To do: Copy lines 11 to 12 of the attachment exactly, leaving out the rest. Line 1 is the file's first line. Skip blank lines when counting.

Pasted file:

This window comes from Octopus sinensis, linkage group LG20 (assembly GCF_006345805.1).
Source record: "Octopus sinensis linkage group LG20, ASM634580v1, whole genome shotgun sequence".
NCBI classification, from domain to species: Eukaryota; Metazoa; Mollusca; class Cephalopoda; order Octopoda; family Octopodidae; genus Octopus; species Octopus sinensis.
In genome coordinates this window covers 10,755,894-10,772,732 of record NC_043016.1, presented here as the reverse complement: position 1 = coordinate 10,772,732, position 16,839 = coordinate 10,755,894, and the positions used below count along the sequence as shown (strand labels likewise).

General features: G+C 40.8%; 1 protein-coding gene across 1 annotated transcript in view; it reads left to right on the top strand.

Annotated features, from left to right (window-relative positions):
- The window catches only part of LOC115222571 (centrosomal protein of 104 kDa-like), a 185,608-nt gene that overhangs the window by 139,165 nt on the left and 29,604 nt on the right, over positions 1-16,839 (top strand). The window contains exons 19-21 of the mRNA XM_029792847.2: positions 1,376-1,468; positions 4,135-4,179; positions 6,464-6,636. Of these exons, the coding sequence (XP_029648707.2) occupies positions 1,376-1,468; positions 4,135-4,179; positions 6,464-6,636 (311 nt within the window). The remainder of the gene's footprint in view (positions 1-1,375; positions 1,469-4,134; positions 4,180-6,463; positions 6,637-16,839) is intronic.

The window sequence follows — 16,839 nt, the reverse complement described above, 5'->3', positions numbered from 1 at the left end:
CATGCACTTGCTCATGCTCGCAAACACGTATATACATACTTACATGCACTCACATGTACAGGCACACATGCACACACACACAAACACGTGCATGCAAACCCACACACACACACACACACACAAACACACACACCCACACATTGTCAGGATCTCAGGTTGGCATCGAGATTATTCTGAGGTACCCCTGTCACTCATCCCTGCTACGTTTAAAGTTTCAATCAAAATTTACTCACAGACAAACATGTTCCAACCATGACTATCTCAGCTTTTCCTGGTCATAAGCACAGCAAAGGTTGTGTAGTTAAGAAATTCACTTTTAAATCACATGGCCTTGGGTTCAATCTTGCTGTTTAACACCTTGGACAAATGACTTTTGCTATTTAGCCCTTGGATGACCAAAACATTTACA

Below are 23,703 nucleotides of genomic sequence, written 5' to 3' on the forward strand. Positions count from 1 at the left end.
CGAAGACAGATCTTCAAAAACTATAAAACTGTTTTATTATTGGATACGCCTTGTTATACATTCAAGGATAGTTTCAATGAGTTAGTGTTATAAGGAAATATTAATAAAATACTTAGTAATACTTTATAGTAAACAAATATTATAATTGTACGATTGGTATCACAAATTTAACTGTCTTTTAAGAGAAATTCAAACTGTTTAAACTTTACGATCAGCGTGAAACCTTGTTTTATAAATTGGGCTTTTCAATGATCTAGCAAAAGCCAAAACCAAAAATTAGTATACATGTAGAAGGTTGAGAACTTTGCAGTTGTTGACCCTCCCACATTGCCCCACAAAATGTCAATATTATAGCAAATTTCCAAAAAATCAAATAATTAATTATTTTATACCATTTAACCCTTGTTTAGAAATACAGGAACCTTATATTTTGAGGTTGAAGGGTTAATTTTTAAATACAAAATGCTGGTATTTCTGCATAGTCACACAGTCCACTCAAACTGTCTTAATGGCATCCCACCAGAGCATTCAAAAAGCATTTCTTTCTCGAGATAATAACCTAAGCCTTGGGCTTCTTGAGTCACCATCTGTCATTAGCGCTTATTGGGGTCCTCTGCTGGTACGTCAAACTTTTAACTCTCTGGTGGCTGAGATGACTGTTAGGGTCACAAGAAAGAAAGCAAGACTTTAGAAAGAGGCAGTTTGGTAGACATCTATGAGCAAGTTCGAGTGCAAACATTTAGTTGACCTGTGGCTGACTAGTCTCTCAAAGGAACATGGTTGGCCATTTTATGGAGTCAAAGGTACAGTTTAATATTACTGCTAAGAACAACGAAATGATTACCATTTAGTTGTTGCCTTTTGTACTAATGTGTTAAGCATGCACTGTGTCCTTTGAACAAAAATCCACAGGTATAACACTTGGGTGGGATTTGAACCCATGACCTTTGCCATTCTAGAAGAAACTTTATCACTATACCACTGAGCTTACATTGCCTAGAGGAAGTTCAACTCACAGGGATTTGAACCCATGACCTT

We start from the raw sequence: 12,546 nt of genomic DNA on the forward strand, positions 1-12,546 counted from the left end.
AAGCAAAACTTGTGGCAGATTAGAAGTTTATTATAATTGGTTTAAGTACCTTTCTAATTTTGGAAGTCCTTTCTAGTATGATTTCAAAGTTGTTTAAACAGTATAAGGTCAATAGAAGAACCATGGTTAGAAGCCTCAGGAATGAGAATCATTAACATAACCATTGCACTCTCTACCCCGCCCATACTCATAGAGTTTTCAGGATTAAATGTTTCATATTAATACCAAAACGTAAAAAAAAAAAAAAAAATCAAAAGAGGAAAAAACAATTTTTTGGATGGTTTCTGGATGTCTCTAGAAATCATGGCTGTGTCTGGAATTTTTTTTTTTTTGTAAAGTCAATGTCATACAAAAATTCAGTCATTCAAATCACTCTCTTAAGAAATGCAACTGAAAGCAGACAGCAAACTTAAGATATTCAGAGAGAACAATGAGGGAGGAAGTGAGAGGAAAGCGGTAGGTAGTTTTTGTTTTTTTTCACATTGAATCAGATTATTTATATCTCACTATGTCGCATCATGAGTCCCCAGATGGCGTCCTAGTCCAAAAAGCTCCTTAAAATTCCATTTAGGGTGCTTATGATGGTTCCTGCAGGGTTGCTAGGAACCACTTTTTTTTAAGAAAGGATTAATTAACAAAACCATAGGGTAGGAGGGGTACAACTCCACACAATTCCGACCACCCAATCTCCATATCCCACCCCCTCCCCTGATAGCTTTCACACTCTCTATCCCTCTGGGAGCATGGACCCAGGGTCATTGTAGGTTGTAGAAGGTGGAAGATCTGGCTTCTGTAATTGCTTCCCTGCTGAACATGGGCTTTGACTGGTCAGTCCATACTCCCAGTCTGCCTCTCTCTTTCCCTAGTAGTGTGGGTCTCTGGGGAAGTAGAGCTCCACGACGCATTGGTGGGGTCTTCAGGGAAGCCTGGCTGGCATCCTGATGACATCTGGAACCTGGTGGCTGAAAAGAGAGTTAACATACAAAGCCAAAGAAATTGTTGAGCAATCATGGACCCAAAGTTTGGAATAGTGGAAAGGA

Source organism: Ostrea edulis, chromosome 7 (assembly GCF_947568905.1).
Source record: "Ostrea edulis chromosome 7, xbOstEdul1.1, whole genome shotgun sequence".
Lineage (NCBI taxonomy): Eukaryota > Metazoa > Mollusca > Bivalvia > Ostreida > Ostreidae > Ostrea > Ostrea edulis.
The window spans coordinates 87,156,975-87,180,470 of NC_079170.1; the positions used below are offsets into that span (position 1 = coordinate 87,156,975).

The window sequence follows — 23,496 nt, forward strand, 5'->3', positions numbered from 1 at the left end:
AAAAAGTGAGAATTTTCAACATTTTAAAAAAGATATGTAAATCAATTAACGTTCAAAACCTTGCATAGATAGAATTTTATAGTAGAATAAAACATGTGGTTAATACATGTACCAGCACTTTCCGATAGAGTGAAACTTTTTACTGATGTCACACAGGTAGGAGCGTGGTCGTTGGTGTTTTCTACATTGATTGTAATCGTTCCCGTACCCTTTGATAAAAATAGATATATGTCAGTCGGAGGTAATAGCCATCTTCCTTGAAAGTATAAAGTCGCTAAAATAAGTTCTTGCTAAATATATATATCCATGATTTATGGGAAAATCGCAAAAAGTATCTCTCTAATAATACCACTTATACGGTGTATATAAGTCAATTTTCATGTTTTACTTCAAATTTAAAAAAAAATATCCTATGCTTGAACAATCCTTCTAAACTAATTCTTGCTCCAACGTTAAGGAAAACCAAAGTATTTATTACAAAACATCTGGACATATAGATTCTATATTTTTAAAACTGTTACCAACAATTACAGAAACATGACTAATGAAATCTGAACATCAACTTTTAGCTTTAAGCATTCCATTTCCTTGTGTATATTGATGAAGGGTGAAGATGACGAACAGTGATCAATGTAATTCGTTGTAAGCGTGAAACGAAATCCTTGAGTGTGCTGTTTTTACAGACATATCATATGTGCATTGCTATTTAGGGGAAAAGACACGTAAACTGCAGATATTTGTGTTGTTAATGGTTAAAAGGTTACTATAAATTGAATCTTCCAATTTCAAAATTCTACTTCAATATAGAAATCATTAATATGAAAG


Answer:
CGAAGACAGATCTTCAAAAACTATAAAACTGTTTTATTATTGGATACGCCTTGTTATACATTCAAGGATAGTTTCAATGAGTTAGTGTTATAAGGAAATATTAATAAAATACTTAGTAATACTTTATAGTAAACAAATATTATAATTGTACGATTGGTATCACAAATTTAACTGTCTTTTAAGAGAAATTCAAACTGTTTAAACTTTACGATCAGCGTGAAACCTTGTTTTATAAATTGGGCTTTTCAATGATCTAGCAAAAGCCAAAACCAAAAATTAGTATACATGTAGAAGGTTGAGAACTTTGCAGTTGTTGACCCTCCCACATTGCCCCACAAAATGTCAATATTATAGCAAATTTCCAAAAAATCAAATAATTAATTATTTTATACCATTTAACCCTTGTTTAGAAATACAGGAACCTTATATTTTGAGGTTGAAGGGTTAATTTTTAAATACAAAATGCTGGTATTTCTGCATAGTCACACAGTCCACTCAAACTGTCTTAATGGCATCCCACCAGAGCATTCAAAAAGCATTTCTTTCTCGAGATAATAACCTAAGCCTTGGGCTTCTTGAGTCACCATCTGTCATTAGCGCTTATTGGGGTCCTCTGCTGGTACGTCAAACTTTTAACTCTCTGGTGGCTGAGATGACTGTTAGGGTCACAAGAAAGAAAGCAAGACTTTAGAAAGAGGCAGTTTGGTAGACATCTATGAGCAAGTTCGAGTGCAAACATTTAGTTGACCTGTGGCTGACTAGTCTCTCAAAGGAACATGGTTGGCCATTTTATGGAGTCAAAGGTACAGTTTAATATTACTGCTAAGAACAACGAAATGATTACCATTTAGTTGTTGCCTTTTGTACTAATGTGTTAAGCATGCACTGTGTCCTTTGAACAAAAATCCACAGGTATAACACTTGGGTGGGATTTGAACCCATGACCTTTGCCATTCTAGAAGAAACTTTATCACTATACCACTGAGCTTACATTGCCTAGAGGAAGTTCAACTCACAGGGATTTGAACCCATGACCTT

We start from the raw sequence: 12,546 nt of genomic DNA on the forward strand, positions 1-12,546 counted from the left end.